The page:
There are times when a gardener may need a pesticide, but given the number of possible pest problems, preventing them all is an unrealistic goal.
It is realistic to work toward having tolerable levels of pest populations that have minimal impact on our plants. If you do need to use pesticides, be informed: Read the label twice, first in the store before purchase and again before applying it.
Here’s Master Gardener Ann Bartlett’s primer on label-reading before and after buying a pesticide.
All pesticides sold in the United States are regulated by the EPA. No product can be sold or distributed without EPA approval. The approval process may take eight to ten years and cost tens of millions of dollars. Only one in twenty chemicals makes it from the lab to production! In addition, states may regulate which products are sold within their boundaries.
Let’s take a closer look at the pesticide label. Every label must contain certain information. It’s very important to read the label before purchasing the product to be sure that it is approved for use on the pest you want to impact. Information on the label will also help you choose the least toxic option.
Brand Name and Formulation
The brand name of the product is the first thing on the label. This is followed by the type of formulation. In other words, is it a premixed solution, an aerosol, granules, bait, or a dry powder you must mix with water? This is followed by a list of ingredients and the common name of the pesticide.
In addition, there must be a statement of classification. Garden centers only carry products that are for general use, but there are products for professionals only.
Review the precautionary statements. These tell you what protective gear is needed to safely use the product as well as how to treat suspected poisoning. When applying pesticides, always wear long sleeves, pants, and shoes with socks. Because the chemicals are absorbed through the skin, wearing chemical-resistant gloves is a very good idea.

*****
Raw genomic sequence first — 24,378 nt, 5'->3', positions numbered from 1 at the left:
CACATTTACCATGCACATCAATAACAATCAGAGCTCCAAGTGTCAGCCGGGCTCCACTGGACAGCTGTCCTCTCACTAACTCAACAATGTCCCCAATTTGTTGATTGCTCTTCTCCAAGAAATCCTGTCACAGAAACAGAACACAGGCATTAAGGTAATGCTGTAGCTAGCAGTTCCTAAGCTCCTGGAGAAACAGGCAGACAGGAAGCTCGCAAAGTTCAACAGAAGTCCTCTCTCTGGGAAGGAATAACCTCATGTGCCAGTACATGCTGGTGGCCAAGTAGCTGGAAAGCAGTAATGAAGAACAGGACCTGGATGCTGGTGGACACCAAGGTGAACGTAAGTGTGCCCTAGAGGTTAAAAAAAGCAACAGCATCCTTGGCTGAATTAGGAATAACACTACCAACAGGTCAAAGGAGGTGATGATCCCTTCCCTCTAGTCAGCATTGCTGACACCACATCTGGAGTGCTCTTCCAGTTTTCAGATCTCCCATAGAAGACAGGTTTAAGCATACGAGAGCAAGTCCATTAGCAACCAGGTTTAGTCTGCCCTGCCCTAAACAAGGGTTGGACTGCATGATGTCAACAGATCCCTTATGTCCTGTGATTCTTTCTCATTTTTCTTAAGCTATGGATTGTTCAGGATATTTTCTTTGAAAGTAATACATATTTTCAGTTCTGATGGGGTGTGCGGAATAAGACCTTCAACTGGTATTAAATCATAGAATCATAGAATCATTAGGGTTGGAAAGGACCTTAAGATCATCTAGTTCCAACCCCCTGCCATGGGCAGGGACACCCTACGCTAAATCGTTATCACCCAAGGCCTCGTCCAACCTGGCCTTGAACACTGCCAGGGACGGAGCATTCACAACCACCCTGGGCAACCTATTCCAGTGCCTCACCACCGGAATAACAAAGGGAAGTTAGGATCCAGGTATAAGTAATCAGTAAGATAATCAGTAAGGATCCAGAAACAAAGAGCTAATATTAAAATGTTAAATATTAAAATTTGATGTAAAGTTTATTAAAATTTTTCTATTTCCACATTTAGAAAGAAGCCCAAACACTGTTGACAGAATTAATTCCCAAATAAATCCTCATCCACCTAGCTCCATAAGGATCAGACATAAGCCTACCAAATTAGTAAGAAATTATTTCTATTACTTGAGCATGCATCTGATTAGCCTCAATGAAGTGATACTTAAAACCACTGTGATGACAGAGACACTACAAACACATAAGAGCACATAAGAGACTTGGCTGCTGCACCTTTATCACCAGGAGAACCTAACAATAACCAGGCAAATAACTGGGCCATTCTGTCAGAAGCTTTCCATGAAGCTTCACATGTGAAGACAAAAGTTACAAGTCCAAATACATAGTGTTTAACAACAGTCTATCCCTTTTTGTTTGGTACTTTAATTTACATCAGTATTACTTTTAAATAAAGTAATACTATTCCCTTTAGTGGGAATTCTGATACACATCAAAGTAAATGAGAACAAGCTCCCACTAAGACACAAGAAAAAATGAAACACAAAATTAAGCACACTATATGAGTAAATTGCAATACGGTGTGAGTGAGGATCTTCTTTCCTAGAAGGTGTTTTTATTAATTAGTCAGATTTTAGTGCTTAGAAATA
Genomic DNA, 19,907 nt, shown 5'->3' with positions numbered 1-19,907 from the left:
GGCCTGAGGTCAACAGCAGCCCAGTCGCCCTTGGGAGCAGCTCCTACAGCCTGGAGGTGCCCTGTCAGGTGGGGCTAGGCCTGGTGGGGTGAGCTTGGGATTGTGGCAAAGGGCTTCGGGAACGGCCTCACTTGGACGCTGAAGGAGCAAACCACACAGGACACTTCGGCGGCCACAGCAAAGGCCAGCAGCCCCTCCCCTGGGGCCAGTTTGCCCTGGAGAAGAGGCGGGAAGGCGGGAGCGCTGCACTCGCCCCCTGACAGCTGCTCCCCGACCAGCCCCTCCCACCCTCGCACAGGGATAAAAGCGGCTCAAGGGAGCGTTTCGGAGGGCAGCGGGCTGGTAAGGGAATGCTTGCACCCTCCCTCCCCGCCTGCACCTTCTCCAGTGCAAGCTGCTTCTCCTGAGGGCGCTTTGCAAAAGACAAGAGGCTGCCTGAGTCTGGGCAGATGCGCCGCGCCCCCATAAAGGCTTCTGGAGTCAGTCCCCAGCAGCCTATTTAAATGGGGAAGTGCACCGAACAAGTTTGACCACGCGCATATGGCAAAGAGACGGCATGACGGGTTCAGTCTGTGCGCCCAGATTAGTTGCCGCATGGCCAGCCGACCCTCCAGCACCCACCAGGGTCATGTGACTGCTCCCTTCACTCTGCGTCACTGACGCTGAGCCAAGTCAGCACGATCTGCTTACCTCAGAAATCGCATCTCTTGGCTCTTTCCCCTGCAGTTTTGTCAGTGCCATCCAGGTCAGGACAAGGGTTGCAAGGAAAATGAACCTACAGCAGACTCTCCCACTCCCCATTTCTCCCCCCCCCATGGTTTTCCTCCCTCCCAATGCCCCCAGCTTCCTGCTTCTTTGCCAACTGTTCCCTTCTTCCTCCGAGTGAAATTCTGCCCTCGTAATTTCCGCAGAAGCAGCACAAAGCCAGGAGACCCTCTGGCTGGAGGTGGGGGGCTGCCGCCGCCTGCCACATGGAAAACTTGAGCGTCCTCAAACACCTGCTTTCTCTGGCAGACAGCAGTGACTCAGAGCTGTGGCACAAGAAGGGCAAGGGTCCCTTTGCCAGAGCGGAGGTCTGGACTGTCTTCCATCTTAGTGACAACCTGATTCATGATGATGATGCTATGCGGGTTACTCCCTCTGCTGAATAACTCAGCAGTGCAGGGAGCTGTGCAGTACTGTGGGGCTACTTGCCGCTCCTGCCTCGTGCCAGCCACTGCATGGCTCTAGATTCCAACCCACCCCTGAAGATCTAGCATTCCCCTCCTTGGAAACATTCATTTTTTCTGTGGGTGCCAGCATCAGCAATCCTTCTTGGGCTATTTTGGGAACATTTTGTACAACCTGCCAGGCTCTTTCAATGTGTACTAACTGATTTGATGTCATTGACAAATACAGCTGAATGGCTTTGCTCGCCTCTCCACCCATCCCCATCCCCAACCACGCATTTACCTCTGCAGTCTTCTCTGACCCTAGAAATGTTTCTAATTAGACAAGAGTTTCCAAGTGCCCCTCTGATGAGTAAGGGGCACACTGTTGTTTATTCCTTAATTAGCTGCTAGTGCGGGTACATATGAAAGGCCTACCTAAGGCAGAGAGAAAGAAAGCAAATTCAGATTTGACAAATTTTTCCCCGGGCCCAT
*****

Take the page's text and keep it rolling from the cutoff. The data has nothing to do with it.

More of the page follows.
A note on cleanup: Wash clothing worn while spraying pesticides in a separate load. Run a second wash cycle with the washer empty after washing the clothing to rinse away any pesticide residue. Should the chemical spill onto clothing, change and shower as quickly as possible. Bag and dispose of the clothes. That amount of contamination can never be safely removed.
Another crucial part to read is the approved use of the product. “Off label” use is against the law. It is also illegal to apply insecticides while pollinators are active. Review any environmental hazards to learn if the product can be used on food crops and to determine how much time must pass after treatment before harvest is allowed.
This section will also tell you how to clean equipment after use. It is never ok to pour pesticide residue down the drain or into storm drains.
Finally, we come to the “signal” words, which tell us about the product’s toxicity:
- Caution indicates relatively low toxicity.
- Warning means the product is moderately toxic.
- Danger means it is a highly toxic poison.
A note on storage: Store all pesticides in the original containers and out of reach from children and pets, preferably in a locked cabinet.
Hamilton County Master Gardeners are here to provide you with the latest university research-based gardening information. Whether it’s plant or pest ID, sick plants or general gardening advice, we are here to help!
To reach us:
Send an email to firstname.lastname@example.org. If you can’t email, call (423) 209-8560 and leave your name, phone number, best time to reach you and a description of your gardening question.
If you need help diagnosing a problem, include a few details:
- Damage you see and when it started.
- Parts of the plant affected (for example flower, leaf, stem or fruit).
- How much water the plant gets.
- Plant location (for example in a garden bed or in the lawn, next to a driveway or house, in full or part sun).
- (For emails) Photos of the plant or section of your yard in question. Photos of the area and the entire plant, including closeups, are helpful.